I was making a film called The White Tower at the foot of Mont Blanc - the one thing I learned from that experience was that it's more difficult to go down a mountain than to go up. A lot of people don't realize that.
I suddenly realized that the fellow who didn't show up was getting about fifty-times more money than I was getting. So I thought, 'this is silly,' and became an actor. I certainly never thought I'd wind up in motion pictures. That was far beyond anything I'd ever dreamed of.
I think the director is becoming more important. To work under rushed conditions, you need to have an extremely professional director. If the director's good than the end result will be good.
It really doesn't matter whether it's the villain or the hero. Sometimes the villain is the most colorful. But I prefer a part where you don't know what he is until the end.
Nothing ever changes as far as Westerns are concerned. They are the same today as they were years ago.
I can't frankly see much difference in the film industry at all. The only difference might be that they don't take as much time as they used to. For example, they'll do in one day what we used to take a week to do.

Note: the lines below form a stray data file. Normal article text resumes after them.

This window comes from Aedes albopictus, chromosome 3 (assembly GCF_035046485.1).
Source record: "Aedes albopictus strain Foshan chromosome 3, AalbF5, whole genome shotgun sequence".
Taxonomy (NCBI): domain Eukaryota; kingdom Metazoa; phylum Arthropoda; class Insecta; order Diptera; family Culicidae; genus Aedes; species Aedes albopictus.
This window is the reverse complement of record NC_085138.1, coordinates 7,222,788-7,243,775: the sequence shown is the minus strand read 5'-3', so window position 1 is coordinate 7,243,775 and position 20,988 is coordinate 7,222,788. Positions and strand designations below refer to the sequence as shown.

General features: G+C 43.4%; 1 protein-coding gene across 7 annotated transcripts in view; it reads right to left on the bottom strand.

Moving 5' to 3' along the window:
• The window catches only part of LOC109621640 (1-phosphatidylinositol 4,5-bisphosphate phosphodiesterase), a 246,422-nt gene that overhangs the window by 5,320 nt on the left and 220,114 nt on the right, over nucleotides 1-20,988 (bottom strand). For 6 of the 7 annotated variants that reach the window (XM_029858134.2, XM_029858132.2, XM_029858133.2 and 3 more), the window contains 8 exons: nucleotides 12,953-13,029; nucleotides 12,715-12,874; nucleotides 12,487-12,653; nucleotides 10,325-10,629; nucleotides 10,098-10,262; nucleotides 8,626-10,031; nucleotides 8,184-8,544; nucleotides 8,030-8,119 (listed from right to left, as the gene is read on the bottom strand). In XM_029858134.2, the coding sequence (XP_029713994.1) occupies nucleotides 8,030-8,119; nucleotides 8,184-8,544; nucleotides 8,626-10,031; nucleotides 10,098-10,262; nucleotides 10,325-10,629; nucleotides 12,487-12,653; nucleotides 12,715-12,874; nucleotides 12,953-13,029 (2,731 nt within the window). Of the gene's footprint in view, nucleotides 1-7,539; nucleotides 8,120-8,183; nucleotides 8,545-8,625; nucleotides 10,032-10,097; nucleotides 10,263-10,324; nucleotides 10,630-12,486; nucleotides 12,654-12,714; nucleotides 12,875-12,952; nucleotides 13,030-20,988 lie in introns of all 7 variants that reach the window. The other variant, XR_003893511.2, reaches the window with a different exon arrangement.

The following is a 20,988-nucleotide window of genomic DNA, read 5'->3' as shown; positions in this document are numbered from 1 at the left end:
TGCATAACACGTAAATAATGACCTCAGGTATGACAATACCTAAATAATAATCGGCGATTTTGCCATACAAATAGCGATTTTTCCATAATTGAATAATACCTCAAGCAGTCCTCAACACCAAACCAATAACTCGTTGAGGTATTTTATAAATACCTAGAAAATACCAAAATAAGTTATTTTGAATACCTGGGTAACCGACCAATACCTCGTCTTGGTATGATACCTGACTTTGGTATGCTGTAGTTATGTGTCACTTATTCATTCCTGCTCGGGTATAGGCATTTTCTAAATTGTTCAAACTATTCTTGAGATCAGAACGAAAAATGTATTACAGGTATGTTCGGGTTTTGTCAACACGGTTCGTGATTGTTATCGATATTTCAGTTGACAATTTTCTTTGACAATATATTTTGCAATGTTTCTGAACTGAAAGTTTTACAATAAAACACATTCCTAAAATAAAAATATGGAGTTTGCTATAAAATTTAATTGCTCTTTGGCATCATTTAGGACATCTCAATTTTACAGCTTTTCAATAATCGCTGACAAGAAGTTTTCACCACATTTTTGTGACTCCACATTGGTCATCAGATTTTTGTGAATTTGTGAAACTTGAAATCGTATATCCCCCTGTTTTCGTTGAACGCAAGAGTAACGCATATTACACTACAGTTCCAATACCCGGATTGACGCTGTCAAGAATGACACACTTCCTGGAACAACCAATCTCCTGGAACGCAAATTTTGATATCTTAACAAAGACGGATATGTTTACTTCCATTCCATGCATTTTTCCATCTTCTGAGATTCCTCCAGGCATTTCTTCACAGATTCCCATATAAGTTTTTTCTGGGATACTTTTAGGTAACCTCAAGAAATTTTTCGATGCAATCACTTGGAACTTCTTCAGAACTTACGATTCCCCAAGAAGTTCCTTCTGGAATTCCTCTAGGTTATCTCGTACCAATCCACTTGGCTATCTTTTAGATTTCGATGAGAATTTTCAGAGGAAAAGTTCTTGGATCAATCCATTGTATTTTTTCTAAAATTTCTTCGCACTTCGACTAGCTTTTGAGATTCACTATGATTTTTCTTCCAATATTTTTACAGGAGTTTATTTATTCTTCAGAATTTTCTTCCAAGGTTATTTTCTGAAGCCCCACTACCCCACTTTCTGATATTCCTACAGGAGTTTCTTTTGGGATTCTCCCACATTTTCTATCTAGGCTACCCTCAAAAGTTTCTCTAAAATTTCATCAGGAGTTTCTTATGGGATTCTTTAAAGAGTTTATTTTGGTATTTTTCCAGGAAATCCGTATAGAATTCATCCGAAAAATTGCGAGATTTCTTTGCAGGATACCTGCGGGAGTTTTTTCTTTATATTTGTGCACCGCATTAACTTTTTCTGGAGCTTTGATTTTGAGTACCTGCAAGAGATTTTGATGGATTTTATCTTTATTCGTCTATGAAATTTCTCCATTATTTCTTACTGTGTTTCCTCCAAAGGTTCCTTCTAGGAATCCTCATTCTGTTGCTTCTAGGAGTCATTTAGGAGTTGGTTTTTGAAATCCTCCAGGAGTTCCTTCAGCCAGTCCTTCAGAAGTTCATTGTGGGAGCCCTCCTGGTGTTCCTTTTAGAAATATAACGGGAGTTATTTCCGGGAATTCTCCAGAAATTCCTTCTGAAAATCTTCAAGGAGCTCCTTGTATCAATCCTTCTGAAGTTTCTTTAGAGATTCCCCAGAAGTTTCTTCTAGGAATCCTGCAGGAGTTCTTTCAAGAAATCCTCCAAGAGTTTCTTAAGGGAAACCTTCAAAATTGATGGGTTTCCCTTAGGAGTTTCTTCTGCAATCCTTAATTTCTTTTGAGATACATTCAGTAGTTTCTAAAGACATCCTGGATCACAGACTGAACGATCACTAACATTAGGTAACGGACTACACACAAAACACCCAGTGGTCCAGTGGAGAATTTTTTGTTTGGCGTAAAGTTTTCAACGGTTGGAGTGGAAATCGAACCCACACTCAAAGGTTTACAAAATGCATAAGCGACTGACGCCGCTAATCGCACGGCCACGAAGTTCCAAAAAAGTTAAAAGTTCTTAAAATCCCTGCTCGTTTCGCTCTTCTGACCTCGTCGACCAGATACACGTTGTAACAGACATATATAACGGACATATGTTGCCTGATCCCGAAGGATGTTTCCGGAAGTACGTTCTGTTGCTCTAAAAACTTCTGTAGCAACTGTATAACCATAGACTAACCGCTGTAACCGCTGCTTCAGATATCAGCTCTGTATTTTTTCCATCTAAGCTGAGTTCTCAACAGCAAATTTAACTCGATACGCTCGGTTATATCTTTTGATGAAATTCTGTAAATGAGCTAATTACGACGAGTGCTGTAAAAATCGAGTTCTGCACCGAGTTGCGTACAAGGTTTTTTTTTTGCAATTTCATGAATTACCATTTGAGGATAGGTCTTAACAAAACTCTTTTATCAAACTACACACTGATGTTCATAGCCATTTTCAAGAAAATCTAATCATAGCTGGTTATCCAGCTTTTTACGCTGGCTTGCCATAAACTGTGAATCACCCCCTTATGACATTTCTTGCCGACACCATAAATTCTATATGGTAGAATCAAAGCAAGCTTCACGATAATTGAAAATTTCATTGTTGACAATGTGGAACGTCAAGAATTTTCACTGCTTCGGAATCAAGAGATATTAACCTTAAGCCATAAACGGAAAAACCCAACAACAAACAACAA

I don't know how it is now but the assistant stage manager had to understudy several parts. You had to be ready to go on at any time if the actor couldn't make it to the play. I didn't think anything of it.
An actor would be foolish to do something that might hold up the picture, or more importantly incapacitate him. If an actor does do a stunt he needs to make sure a stunt man stands by to see that it's done correctly.
He was very commanding, and you had to know what you were doing to work for Mr. Rogers. I learned how to ride very quickly with him as my riding teacher.
An actor should be ready to play any role within reason. For example, I think the most ridiculous thing for me to do would be to try and play Shakespeare.
If they try to rush me, I always say, I've only got one other speed and it's slower.